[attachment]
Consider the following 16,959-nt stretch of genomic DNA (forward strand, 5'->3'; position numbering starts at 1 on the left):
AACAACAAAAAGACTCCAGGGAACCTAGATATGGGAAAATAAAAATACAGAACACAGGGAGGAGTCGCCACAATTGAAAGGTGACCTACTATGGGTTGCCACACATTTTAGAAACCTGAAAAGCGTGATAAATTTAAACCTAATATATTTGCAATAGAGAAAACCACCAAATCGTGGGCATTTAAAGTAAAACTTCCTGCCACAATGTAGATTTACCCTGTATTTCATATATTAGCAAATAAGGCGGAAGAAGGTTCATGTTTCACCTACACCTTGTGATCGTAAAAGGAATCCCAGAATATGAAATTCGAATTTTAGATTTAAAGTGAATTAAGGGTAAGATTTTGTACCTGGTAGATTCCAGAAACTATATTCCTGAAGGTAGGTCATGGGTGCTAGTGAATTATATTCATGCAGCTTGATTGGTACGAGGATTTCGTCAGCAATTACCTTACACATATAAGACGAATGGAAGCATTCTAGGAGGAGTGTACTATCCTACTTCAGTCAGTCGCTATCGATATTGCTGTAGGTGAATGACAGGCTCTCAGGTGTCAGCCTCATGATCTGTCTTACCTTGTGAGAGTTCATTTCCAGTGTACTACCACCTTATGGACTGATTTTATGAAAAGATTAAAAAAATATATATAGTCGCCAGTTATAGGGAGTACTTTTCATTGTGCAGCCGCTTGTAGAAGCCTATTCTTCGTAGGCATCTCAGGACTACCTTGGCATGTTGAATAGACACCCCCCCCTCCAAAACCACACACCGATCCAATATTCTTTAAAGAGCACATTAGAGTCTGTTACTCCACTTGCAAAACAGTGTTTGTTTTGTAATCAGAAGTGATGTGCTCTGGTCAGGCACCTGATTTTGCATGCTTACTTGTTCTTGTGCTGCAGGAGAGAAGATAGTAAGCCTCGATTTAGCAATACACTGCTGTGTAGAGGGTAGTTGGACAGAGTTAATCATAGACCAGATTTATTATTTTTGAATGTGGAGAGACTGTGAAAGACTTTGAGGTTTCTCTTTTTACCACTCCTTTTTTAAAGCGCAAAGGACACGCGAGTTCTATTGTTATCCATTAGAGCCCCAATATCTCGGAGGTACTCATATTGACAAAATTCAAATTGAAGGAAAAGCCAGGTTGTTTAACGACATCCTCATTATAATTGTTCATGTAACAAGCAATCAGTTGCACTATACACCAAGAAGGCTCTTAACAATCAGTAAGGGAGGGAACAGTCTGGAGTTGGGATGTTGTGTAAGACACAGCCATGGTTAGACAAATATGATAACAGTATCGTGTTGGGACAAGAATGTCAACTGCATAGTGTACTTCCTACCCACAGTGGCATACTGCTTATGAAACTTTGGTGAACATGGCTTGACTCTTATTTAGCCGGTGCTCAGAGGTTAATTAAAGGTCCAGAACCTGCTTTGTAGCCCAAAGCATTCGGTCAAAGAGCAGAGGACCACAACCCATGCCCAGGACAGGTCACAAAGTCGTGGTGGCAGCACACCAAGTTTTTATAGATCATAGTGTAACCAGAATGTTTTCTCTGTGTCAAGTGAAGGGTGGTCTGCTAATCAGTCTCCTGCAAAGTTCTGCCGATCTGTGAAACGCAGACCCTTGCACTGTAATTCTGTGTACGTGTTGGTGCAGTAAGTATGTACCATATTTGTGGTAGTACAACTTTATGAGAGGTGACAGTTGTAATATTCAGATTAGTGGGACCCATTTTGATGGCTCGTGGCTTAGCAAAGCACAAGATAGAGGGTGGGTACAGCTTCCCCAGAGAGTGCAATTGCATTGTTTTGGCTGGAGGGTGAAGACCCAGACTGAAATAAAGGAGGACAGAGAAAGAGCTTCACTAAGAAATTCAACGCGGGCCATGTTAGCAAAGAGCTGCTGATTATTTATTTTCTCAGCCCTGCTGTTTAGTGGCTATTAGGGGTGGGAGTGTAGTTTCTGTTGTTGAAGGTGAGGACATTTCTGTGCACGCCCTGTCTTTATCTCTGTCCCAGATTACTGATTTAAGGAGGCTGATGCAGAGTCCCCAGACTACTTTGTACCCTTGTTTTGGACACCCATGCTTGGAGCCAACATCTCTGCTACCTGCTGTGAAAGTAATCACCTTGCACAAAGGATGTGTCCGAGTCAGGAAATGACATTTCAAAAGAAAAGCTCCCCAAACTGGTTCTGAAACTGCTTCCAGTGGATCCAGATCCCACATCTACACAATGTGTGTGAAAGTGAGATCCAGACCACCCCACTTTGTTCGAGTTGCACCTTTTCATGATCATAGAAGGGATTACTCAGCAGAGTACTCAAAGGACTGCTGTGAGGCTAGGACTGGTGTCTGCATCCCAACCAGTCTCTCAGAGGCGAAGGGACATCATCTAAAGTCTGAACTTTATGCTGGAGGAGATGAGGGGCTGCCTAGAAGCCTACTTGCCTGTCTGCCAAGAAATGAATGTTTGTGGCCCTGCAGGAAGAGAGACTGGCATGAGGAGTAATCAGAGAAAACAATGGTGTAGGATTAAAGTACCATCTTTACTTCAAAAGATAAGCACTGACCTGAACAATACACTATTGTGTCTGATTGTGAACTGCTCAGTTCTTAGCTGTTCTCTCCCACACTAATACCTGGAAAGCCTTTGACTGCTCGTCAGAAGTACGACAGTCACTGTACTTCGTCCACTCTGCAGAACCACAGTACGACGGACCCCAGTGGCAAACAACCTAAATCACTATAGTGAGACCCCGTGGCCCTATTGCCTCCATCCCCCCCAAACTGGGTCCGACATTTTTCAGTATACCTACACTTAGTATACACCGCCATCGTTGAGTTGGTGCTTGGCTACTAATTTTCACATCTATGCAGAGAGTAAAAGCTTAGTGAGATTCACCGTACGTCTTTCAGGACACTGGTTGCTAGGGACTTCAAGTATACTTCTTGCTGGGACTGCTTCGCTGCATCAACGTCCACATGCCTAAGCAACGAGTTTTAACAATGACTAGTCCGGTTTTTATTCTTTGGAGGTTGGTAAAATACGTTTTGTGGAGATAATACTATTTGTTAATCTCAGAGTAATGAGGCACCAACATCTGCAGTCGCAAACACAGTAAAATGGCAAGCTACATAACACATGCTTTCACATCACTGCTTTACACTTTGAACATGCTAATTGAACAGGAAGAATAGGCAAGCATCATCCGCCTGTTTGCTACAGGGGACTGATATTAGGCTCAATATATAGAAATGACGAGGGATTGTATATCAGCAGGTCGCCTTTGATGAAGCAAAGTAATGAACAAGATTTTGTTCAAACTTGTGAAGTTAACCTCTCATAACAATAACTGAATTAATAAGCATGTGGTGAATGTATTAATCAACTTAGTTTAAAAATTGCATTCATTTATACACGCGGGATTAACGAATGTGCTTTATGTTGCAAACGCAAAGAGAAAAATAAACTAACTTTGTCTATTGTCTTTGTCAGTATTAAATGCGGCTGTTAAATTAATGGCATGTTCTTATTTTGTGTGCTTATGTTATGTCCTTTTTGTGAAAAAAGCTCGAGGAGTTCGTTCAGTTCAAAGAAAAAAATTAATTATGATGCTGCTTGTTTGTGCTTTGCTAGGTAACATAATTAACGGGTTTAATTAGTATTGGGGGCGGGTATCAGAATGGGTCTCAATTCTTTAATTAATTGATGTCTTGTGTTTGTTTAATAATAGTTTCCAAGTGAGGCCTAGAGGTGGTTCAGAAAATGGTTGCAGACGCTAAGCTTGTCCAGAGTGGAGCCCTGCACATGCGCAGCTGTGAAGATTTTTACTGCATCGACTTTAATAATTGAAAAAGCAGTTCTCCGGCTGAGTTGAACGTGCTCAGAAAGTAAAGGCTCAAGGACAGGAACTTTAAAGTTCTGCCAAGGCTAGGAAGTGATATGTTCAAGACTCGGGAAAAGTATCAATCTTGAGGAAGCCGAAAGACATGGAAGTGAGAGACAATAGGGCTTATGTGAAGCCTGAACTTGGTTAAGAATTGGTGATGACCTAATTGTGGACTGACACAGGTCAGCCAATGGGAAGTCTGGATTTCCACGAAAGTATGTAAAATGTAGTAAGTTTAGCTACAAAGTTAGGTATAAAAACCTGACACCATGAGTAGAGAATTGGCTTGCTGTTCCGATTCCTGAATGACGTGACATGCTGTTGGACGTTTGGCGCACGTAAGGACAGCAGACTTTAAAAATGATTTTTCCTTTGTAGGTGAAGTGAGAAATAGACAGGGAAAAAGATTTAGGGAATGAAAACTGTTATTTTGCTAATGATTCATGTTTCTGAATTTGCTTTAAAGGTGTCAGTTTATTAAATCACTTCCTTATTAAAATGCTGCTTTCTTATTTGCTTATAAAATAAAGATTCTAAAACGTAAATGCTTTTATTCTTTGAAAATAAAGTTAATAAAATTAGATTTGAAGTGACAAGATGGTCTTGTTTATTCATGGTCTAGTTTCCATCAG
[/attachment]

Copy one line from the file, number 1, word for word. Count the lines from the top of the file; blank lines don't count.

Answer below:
Consider the following 16,959-nt stretch of genomic DNA (forward strand, 5'->3'; position numbering starts at 1 on the left):